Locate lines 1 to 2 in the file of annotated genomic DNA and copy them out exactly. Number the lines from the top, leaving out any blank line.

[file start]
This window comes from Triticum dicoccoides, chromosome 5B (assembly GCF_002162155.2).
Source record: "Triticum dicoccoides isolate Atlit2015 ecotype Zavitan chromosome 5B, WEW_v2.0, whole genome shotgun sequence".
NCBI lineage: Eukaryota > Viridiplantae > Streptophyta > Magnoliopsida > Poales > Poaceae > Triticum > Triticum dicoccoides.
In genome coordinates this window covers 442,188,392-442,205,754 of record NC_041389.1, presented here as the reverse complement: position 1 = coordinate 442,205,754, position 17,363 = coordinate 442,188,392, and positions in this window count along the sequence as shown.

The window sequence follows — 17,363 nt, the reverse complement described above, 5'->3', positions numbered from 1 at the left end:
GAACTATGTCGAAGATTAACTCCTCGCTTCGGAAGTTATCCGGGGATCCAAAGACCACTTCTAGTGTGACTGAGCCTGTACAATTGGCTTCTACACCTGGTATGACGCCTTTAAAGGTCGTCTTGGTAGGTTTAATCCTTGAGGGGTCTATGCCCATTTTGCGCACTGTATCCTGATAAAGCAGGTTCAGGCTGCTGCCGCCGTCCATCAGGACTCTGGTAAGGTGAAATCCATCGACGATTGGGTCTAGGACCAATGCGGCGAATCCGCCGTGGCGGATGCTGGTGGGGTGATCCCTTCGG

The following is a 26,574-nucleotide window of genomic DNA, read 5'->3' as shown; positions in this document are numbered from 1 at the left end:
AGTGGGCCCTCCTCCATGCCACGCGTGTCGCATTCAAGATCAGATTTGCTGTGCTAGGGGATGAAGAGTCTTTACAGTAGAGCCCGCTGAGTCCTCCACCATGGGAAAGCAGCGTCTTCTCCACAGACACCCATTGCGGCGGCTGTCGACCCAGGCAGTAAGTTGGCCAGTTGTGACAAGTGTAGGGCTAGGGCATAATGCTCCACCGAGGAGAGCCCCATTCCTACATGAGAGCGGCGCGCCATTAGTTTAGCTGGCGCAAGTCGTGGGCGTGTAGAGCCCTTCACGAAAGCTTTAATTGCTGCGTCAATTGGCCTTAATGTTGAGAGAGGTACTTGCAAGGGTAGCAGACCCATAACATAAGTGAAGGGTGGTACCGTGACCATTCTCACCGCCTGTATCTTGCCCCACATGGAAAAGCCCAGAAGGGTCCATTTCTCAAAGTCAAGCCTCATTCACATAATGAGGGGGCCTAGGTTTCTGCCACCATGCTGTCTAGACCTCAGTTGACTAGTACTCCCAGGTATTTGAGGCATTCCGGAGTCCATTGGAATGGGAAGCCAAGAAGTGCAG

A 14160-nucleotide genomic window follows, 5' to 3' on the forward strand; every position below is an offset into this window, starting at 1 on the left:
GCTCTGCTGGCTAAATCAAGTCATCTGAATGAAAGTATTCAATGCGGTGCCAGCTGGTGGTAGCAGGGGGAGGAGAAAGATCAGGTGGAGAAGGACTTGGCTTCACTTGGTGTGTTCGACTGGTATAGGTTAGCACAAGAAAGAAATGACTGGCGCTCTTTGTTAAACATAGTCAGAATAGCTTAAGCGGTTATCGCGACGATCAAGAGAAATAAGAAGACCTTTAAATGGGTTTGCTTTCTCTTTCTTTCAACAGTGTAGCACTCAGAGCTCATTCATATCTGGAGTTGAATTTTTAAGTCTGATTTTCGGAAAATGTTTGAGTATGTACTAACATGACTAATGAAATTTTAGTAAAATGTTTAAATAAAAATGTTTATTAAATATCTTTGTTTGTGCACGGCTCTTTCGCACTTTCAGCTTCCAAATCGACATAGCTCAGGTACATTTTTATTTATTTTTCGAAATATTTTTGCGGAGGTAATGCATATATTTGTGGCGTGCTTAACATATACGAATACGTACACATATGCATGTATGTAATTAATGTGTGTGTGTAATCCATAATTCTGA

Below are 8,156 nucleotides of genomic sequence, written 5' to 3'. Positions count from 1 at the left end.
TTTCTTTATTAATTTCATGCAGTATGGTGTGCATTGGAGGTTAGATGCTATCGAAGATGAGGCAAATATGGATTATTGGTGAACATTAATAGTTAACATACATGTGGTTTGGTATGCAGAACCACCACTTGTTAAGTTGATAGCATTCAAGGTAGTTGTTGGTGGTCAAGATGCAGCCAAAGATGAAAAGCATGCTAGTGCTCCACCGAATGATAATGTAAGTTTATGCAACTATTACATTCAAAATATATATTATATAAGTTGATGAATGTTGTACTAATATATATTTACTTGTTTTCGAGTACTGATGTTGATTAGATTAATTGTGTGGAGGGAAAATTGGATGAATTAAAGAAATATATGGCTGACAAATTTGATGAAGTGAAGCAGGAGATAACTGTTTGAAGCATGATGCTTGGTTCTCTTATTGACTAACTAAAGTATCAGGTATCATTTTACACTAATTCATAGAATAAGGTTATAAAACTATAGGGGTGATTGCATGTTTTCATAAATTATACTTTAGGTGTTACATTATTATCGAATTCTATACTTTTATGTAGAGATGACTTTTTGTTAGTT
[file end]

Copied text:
This window comes from Triticum dicoccoides, chromosome 5B (assembly GCF_002162155.2).
Source record: "Triticum dicoccoides isolate Atlit2015 ecotype Zavitan chromosome 5B, WEW_v2.0, whole genome shotgun sequence".